Vision Graphics Inc. – connect • March/April 2014


Your heart’s desire Two recent branding campaigns – “Rise,” which aired during JCPenney’s first foray into the Olympic advertising game and athlete sponsorship, and its “When It Fits, You Feel It” initiative – have helped jumpstart the retailer’s rebirth. But there is much work to do. A closer analysis of JCPenney’s plight shows that the key is not only in knowing what your consumers want, but also what they need – a task that can be as daunting as it is simple amid today’s ever-changing consumer mindset. The real key, as marketers like Berman aim to achieve, is to build a trust factor between the brand and its consumers. “Consumers love clear and direct messaging with a clever twist,” says Jen Whitesell, owner and creative director of MKJ Creative. “This type of messaging causes an emotional response that makes a brand unique. Marketing clients want bold ideas that help them stand out from all of the other messages that consumers encounter. They are looking for a brand that is a match for the promises it makes.” Whitesell, who has worked closely with Fortune 100 companies for more than 15 years, says a campaign’s potential success can be seen during the creative process – a time when the brand’s story is brought to life. “This process is why their customers are able to connect to their brand,” Whitesell says. The key is to help the brand differentiate between what your customers want and what they need – a process that can be tricky at times. “Often, our clients come to us with ideas of what they think is needed, and, after time, they come to see that they may be too close to be objective,” Whitesell says. “After this realization, they often let us lead them through our discovery process to get them on the right path. We believe that listening is a key factor in differentiating what clients want and what they need.” The MKJ team spends a lot of time listening and asking questions to their clients. Through those conversations, its clients can begin to see alternative ways of looking at things. This is when the magic begins. Clients begin to open up and share the passion and commitment of why their product and/or services had them so excited in the first place. MKJ recently led a startup through the brand development process. The owner, who understood the true value of his product and audience, greatly aided the process. In just a few working sessions, they finalized the brand vision, mission, promise and tone. The company had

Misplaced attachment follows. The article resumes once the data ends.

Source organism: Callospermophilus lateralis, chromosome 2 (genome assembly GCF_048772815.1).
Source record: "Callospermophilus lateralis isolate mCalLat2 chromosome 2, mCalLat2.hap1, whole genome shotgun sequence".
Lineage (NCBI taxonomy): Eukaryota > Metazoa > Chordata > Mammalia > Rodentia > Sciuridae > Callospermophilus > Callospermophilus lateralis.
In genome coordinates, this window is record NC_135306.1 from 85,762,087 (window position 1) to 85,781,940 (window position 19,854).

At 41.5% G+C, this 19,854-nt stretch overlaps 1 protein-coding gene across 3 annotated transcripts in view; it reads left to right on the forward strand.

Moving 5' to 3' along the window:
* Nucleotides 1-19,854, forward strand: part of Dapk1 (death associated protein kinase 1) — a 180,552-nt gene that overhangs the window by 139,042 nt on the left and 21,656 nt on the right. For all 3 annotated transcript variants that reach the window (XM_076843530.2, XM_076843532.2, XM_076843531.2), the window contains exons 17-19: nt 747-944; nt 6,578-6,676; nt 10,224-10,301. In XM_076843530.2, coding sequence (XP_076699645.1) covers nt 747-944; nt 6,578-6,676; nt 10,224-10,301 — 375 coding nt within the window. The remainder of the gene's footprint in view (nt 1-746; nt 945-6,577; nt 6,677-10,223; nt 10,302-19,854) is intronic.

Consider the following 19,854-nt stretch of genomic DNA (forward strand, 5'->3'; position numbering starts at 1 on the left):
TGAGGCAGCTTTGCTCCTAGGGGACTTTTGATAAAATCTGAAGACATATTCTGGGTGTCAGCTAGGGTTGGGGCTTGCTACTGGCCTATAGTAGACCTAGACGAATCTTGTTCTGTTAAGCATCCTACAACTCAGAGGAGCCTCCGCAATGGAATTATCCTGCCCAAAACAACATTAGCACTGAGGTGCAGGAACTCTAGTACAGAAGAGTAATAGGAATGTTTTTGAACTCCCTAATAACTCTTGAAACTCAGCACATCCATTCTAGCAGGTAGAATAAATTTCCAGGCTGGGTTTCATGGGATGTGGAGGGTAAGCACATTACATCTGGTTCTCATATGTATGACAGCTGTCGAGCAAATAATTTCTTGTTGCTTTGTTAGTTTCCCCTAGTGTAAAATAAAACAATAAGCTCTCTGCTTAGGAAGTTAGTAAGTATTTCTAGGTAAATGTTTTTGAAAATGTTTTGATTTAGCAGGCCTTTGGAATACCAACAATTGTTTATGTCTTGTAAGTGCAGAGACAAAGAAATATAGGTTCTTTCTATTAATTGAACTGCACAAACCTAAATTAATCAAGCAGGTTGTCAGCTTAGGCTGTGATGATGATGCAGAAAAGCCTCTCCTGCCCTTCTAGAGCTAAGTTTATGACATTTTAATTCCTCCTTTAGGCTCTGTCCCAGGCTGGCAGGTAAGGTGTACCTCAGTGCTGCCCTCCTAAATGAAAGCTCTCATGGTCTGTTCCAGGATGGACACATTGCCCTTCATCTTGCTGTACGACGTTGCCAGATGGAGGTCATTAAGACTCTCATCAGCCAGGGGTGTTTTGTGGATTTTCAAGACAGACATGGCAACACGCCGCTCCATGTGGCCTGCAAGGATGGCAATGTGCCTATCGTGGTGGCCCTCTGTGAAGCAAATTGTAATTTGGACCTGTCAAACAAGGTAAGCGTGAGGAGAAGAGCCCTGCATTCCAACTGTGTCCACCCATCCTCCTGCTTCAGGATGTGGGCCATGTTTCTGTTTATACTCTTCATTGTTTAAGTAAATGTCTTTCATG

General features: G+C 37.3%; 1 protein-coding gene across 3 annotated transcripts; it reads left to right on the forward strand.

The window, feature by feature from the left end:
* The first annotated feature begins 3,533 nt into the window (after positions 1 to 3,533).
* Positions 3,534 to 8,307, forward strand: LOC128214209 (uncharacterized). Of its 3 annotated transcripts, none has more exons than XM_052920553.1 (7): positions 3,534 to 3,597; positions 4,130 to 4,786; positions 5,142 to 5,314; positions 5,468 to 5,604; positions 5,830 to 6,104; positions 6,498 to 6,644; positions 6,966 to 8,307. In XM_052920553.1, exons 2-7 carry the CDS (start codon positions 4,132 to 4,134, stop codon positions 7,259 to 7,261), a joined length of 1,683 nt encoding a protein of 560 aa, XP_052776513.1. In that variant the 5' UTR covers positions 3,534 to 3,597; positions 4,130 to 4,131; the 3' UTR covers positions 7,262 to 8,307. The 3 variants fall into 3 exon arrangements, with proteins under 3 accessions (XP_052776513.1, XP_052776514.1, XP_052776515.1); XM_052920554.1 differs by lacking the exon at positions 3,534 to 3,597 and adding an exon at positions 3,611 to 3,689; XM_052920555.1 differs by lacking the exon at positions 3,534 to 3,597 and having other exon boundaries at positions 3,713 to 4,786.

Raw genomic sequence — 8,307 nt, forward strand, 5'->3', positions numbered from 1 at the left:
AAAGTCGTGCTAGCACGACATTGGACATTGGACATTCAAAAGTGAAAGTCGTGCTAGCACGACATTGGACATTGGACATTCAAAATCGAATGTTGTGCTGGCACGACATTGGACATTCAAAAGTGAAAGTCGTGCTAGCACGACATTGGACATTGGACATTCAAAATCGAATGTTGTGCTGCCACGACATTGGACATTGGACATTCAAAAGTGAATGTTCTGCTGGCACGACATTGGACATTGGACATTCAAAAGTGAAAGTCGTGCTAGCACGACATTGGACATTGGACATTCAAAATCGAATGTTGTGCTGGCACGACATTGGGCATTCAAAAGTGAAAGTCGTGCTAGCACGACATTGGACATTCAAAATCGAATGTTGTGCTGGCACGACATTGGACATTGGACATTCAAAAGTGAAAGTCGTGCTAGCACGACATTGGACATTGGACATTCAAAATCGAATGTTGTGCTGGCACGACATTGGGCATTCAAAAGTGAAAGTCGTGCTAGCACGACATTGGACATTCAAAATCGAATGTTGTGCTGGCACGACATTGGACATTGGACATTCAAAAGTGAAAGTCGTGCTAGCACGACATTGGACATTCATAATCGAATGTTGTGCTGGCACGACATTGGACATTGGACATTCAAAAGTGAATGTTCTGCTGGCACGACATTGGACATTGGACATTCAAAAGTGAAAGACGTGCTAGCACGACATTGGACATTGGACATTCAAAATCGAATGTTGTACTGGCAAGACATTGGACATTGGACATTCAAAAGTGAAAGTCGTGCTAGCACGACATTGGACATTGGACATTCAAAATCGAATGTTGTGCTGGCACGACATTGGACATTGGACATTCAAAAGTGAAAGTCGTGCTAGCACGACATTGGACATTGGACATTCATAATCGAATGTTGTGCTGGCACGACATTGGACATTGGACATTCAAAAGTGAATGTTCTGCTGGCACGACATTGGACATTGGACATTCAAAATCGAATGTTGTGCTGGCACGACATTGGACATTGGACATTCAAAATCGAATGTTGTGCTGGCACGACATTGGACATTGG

I often find that many marketers want to just please their clients by giving them what they ask for, even though it goes against what they know to do. … We want to be as excited as they are over what is possible each time.

– Jen Whitesell, Owner & Creative Director, MKJ Creative

March/April 2014 • connect – Vision Graphics Inc.

ways to uncover your customers’ trends before they do 1. Conduct your market research 2. Undergo a competitive analysis 3. Review and assess the current brand and marketing tools

audience-driven messaging that spoke clearly to its needs and at the same time caused a “want” for the product. In the end, the collaboration process positioned the company in a way that few startups can. “I often find that many marketers want to just please their clients by giving them what they ask for, even though it goes against what they know to do,” Whitesell says. “We take a bold but compassionate route, and sometimes being direct is the only option. We are fortunate our clients can see our commitment is not about being right, but about our commitment to their success. It’s our job to know what they want. Each time we work with our clients is an opportunity to discover what’s needed. We don’t want to regurgitate old ideas. We want to be as excited as they are over what is possible each time.”

Know thy customer

in new ways and focusing on customer service and satisfaction. That’s the way Dan Antonelli approaches his customers. “It is our responsibility to uncover the challenges and objectives of a customer’s business so that we can provide insight into what they need, not what they want,” says Antonelli, CEO and creative director of the advertising agency Graphic DSigns, and author of “Building A Big Small Business Brand.” A need addresses a challenge or objective, while a want is a preference or desire of a customer. “It is our job to know,” Antonelli says. “A good marketer leverages his research and insights to uncover trends before everyone else gets on the bandwagon. A good marketer is able to market to customers of the future, not just of today.” Antonelli’s team engages in market research, competitive analysis, and then reviews and assesses their clients’ current brand and marketing tools in order to develop a strategic marketing plan to help accomplish their goals and address their challenges. The strategy is to build an initiative that can connect with the ever-evolving tastes of today’s consumers. “Often, our strategies revolve around branding and consistent brand integration on all the consumer touch points,” Antonelli says. “Customers are looking to connect more emotionally to those who they do business with, and a great brand can deliver on that type of brand promise.”

The key is to help the brand differentiate between what a customer wants and what they need – a process that can be tricky at times.